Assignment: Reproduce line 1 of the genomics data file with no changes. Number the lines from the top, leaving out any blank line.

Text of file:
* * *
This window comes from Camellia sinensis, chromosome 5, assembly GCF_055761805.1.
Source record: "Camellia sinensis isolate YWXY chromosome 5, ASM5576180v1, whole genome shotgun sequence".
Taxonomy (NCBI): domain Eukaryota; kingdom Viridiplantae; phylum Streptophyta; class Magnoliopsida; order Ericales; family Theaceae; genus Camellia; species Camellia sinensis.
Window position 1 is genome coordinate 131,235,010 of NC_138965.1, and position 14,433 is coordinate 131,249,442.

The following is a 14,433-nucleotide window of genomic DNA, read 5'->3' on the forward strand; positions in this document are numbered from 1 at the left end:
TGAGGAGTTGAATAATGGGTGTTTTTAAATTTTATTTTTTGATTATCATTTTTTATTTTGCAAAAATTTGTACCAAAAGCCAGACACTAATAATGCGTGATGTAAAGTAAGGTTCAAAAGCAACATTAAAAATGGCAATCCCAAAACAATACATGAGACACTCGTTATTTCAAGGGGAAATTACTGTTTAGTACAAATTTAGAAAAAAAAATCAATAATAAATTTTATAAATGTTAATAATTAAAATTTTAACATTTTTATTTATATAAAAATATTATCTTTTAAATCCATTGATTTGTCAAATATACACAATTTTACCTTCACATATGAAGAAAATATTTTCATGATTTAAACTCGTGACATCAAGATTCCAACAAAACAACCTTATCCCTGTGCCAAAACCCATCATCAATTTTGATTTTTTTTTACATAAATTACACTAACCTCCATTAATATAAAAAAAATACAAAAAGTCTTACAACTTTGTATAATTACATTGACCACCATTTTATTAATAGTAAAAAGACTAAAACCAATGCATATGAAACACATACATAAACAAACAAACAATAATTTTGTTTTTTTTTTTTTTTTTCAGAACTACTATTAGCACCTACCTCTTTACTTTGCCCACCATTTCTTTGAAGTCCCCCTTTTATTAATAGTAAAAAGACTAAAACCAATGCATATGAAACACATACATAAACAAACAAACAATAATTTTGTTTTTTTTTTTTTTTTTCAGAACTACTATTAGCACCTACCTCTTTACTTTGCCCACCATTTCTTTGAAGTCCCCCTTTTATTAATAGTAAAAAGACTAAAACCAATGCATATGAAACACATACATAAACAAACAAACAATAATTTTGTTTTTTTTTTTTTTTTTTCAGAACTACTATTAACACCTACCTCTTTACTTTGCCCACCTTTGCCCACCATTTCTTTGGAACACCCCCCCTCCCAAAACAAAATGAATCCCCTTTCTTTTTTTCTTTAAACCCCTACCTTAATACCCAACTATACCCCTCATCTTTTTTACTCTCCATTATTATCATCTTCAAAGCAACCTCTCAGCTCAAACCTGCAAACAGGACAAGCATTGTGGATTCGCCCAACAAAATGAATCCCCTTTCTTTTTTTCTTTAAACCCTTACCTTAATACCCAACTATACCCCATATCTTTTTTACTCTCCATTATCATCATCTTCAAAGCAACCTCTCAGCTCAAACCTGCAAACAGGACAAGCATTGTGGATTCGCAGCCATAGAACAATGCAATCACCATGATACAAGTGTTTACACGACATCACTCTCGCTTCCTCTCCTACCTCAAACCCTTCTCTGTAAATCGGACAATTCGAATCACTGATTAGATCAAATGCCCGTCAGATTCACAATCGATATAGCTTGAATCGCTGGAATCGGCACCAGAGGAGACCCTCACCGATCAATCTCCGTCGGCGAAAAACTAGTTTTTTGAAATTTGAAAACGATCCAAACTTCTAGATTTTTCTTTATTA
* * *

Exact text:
This window comes from Camellia sinensis, chromosome 5, assembly GCF_055761805.1.